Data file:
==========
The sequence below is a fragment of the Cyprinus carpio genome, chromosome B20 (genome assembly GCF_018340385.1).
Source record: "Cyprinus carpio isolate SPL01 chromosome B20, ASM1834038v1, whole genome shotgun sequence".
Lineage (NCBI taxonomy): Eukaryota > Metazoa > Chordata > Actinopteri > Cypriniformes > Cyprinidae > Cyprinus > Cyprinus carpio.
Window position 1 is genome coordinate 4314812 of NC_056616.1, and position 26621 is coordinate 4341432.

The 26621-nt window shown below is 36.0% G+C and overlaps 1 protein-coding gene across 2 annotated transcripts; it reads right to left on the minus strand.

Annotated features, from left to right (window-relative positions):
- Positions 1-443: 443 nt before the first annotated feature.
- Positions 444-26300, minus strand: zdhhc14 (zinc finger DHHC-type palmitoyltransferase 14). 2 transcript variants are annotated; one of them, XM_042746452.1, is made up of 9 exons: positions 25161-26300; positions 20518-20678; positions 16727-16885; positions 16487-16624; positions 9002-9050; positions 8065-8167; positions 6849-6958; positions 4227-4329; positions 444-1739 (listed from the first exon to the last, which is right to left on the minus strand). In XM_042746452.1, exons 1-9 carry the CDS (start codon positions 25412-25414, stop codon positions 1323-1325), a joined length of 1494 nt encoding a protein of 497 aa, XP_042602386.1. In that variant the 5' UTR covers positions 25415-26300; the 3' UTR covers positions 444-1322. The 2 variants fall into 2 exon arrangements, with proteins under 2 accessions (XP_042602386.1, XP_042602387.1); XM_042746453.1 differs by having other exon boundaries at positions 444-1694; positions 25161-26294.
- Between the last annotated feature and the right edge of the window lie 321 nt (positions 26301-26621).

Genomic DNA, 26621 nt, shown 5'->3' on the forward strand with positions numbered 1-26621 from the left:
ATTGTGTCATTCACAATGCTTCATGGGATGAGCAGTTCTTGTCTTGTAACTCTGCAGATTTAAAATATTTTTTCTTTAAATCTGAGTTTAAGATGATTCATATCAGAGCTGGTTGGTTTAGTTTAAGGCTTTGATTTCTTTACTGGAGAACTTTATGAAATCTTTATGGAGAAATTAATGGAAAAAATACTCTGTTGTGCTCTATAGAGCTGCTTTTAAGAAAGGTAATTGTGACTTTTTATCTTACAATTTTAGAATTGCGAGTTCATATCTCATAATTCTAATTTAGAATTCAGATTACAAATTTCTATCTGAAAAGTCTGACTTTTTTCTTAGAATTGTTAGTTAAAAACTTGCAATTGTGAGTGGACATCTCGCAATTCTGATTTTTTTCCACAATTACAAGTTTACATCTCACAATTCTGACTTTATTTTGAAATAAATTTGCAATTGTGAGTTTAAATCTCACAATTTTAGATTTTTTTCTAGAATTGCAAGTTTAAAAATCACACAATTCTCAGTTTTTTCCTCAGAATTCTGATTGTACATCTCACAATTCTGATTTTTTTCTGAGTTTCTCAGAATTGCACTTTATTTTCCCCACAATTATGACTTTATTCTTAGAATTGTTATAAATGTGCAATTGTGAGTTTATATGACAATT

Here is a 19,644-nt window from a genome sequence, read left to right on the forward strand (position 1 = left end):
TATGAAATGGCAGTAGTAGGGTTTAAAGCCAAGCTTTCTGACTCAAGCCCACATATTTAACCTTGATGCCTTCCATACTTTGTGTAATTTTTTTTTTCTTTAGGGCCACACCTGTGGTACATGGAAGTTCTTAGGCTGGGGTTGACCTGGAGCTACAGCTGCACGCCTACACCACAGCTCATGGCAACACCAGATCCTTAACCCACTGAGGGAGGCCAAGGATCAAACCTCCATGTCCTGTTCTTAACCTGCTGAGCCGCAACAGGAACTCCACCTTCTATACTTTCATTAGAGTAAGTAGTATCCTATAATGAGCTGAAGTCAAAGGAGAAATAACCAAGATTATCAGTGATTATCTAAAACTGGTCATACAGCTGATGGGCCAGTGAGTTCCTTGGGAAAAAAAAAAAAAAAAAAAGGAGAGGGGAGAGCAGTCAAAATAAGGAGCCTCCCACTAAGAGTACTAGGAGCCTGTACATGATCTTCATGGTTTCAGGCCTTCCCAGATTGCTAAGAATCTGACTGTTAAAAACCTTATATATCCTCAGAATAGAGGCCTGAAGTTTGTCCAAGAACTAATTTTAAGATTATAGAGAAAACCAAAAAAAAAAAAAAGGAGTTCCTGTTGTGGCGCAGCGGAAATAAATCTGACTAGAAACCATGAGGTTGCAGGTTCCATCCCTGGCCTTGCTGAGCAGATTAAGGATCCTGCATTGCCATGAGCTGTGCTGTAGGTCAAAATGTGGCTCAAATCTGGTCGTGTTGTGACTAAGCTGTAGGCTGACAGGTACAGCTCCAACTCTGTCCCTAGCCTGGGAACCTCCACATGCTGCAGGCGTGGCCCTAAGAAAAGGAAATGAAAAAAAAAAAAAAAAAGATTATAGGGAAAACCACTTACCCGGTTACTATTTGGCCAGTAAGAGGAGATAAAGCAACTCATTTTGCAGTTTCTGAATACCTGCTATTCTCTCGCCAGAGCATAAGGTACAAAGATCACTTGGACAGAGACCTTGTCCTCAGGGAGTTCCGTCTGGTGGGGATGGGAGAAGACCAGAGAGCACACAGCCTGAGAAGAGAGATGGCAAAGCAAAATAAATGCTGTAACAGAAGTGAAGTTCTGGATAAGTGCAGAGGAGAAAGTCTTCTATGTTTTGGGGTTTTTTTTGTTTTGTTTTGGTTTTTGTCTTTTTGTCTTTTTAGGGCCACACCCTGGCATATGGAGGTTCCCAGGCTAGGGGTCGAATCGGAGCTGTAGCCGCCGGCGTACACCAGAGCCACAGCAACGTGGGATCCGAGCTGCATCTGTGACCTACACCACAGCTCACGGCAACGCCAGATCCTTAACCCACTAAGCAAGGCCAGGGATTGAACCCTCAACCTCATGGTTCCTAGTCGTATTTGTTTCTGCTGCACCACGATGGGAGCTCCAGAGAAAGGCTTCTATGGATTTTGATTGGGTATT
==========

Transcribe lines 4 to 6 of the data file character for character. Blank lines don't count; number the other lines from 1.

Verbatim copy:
Window position 1 is genome coordinate 4314812 of NC_056616.1, and position 26621 is coordinate 4341432.

The 26621-nt window shown below is 36.0% G+C and overlaps 1 protein-coding gene across 2 annotated transcripts; it reads right to left on the minus strand.

Annotated features, from left to right (window-relative positions):